Today he is suitably remembered in a Memorial that dominates the Oakwood Cemetery Annex near to downtown, as well as at The Hank Williams Museum on commerce Street. Here they still house the blue 1952 Cadillac in which he made his final journey.

Montgomery also offers music lovers and night owls alike some great venues to visit – 1048 Jazz and Blues, Montgomery Brew Pub and The Olive Room among them. Downtown nightlife in the new 'Alley' where live music, bars and restaurants are clustered allow you to walk between venues and enjoy the atmosphere.

4

Mobile

170 miles

Mobile, originally the capital of the Louisiana Territory, held sway over an area that stretched from West Florida to Texas. Few cities boast such rich history. Remember when you talk to the locals the city's name is "Mo-beel" given the soft emphasis on the second syllable by its French founders. Having lived under six flags, culture, "cul-cha," as they call it here, is a rich conglomeration of influences.

The city's main attraction is Bellingrath Gardens, one of the top public gardens in the United States. Fort Conde is also a must see. Other than that, just marvel at the sheer beauty of this place.

One of the major attraction of Mobile is the food! Try the goodies of Tiny Diny, Pollman's Bake Shop Brownies, or Bailey's Restaurant. Treat yourself to the real deal barbeque at The Brick Pit and Creole soul food at Mary's Place. Wintzell's Oyster House has been serving them "fried, stewed or nude" since 1928. In between all that eating, travel out to Dauphin Island where you can consider a boat trip out into the ocean.

Home to the original Mardi Gras since 1703, this colourful festival is still celebrated every year in Mobile two weeks before Lent. The Carnival Museum tells a fascinating story of the festival and it's history.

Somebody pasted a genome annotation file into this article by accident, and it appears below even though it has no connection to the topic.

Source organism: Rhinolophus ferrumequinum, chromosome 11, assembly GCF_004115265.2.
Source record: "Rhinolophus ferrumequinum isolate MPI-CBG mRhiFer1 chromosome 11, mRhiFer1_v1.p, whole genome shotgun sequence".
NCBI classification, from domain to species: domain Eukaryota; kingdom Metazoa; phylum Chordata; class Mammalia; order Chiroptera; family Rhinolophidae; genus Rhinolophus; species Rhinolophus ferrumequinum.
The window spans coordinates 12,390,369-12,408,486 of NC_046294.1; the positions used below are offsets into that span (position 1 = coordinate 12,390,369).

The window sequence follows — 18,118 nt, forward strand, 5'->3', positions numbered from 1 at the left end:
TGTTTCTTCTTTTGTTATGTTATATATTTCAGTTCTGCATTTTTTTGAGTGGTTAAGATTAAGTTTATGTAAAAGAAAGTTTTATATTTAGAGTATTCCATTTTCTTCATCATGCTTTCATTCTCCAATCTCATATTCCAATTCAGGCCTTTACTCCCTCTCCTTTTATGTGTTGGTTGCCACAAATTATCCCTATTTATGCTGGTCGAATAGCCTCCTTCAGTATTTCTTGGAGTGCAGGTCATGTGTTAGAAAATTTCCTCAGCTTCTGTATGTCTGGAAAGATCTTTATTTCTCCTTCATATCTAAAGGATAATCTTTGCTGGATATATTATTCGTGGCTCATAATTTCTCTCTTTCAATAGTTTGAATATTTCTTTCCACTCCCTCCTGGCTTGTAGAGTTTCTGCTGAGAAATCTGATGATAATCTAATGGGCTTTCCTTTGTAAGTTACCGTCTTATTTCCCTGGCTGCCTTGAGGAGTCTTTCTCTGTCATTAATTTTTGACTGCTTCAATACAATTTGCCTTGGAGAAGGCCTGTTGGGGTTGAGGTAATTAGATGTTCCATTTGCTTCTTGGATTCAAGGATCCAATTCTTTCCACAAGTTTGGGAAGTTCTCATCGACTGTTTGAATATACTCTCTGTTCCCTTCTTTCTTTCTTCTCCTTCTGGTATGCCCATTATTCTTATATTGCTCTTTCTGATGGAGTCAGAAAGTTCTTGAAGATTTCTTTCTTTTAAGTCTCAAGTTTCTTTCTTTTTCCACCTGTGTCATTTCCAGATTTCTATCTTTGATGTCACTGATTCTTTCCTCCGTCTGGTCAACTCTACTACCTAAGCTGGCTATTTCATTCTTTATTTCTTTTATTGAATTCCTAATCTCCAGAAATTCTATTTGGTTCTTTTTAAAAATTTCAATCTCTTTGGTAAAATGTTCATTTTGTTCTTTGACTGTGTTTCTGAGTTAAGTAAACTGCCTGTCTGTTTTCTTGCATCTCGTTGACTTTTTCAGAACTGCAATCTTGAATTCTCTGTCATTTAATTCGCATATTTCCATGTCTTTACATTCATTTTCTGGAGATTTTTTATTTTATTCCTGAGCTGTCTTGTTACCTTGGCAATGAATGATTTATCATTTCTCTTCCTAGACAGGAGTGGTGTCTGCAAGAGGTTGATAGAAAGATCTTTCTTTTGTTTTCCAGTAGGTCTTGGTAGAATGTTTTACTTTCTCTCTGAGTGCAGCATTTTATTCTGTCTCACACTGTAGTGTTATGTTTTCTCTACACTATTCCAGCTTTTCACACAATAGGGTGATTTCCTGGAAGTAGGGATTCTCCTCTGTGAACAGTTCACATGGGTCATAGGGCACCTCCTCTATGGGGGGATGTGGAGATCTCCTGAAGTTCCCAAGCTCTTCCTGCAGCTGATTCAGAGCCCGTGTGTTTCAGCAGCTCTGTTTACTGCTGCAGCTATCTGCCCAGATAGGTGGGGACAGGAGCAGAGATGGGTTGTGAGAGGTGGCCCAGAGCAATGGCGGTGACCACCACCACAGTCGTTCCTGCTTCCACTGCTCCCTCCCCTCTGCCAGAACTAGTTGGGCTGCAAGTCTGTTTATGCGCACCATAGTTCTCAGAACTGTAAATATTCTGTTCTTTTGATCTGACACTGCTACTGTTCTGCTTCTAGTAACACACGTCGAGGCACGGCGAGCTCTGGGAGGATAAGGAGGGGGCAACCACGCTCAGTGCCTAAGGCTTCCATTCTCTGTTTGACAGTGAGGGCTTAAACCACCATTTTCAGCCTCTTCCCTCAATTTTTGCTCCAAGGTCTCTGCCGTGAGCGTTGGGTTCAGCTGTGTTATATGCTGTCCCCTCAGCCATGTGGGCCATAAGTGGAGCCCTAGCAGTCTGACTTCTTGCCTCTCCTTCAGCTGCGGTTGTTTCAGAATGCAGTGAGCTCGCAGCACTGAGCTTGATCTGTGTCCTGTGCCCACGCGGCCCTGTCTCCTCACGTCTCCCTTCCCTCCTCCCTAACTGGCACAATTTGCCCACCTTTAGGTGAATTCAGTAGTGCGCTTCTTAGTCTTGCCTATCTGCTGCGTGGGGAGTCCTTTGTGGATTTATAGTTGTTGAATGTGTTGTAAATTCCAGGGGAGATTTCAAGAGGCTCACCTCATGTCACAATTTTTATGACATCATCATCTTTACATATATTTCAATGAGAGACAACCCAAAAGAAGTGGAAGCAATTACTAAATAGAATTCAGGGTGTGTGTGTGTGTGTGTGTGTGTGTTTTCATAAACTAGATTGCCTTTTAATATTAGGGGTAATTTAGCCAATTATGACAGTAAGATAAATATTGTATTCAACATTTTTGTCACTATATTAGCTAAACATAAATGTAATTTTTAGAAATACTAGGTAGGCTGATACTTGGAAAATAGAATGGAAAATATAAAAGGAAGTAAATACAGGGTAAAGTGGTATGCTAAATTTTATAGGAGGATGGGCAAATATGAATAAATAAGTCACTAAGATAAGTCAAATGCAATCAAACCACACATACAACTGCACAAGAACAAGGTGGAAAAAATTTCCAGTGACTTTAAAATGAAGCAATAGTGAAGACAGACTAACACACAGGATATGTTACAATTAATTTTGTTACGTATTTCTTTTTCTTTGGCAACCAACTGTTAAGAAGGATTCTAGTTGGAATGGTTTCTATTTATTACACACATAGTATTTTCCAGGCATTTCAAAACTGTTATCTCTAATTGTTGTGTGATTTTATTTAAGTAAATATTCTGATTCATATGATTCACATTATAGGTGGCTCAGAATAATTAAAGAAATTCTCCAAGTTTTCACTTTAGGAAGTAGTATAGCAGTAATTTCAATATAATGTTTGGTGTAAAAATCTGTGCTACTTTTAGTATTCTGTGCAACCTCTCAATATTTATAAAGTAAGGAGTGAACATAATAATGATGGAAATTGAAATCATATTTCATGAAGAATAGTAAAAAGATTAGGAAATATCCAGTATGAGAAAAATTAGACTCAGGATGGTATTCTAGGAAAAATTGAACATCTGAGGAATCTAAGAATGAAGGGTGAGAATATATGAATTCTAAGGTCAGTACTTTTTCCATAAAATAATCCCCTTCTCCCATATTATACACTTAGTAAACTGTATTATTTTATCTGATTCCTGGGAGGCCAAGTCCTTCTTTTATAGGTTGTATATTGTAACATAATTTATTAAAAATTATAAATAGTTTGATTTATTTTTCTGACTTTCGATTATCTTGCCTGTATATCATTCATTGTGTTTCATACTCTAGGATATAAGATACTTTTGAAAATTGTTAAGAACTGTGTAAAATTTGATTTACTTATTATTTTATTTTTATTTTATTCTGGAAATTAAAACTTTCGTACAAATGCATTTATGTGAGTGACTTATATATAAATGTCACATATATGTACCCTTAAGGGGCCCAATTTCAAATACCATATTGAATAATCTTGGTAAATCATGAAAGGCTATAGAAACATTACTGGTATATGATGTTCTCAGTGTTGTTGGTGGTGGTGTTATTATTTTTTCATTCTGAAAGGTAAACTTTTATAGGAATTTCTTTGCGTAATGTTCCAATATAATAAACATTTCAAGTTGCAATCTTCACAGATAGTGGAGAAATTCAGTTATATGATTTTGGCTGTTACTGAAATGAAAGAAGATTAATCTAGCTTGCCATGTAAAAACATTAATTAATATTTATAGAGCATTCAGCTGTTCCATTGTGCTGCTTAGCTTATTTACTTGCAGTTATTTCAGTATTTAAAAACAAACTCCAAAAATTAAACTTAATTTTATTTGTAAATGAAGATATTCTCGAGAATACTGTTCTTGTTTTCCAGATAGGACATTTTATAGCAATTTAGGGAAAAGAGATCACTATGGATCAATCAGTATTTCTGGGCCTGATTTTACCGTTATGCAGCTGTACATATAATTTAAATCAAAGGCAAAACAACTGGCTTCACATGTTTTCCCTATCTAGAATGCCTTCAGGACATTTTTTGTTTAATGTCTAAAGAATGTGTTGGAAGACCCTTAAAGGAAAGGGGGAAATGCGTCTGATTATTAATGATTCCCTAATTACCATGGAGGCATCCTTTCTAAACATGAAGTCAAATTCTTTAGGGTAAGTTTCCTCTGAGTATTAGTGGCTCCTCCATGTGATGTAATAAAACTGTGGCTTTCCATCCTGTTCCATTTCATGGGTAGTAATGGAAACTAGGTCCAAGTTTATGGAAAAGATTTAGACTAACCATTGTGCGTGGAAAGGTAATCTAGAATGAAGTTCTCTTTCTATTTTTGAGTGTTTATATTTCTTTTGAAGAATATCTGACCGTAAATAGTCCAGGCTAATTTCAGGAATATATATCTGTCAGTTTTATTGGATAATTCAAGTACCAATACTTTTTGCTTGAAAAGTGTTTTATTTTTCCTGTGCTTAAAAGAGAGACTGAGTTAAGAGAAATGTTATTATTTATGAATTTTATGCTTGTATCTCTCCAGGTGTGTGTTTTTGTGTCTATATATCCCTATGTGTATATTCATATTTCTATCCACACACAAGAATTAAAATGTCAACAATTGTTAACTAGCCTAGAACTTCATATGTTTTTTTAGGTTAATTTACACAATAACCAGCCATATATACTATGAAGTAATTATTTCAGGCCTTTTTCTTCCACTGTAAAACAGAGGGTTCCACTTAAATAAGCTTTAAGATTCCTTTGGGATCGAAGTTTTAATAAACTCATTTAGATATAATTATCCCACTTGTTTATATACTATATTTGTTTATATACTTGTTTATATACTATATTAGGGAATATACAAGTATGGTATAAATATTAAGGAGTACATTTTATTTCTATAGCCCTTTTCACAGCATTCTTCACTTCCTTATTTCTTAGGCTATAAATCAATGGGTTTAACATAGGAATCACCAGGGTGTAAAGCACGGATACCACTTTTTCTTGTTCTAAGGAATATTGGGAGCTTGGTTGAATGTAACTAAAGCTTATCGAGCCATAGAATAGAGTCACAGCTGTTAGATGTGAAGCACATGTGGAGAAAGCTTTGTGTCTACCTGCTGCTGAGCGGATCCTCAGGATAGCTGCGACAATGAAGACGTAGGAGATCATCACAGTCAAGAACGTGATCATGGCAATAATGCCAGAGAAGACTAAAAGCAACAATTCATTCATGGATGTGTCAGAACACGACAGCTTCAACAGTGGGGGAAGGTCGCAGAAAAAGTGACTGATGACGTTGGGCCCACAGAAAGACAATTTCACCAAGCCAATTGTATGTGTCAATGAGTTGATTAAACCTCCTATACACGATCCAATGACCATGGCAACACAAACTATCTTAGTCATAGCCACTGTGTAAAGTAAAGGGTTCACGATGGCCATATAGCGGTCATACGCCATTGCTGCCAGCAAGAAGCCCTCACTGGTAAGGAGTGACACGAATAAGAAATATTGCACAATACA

With plenty of time still to explore, set about discovering 'Fort Conde' – a fascinating reconstruction of the city's 1724 French Fort, built to mark the nations bicentennial in 1976. Also take a tour of the nearby WWII battleship The USS Alabama and visit the not to be missed Museum of Mobile.

Mobile also offers various half and full day boat rips and cruises that will have you on the open water , from where you can take enjoy the different varieties of wild life that are to be found in the area. Hundreds of species of birds, fish, alligators and even the occasional bear and bald eagle can be seen in these waters so make sure you take a camera!

For a slightly quieter day Garden enthusiasts will undoubtedly enjoy the colourful 65 acre Bellingrath Gardens, that boast a quarter of a million azaleas situated just 20 miles south of the city.

Finally, not forgetting after the sun has gone down – like most of Alabama's bigger towns Mobile has a fantastic music scene with the city's 'Lo Da' Entertainment District offering over 20 different establishments with live music on different nights of the week.

6

New Orleans

144 miles

Explore New Orleans including the US Mint Jazz Museum, Jackson Square, Bourbon Street and the French Quarter. No other city in America can boast such intrigue or romance.

With another full day tomorrow, you'll have plenty of time to get to know the Big Easy and its many sights and – more importantly – sounds. You might choose to take a steamboat trip along the Mississippi or you might decide to sample the city's Creole cuisine; New Orleans is also famous for its food.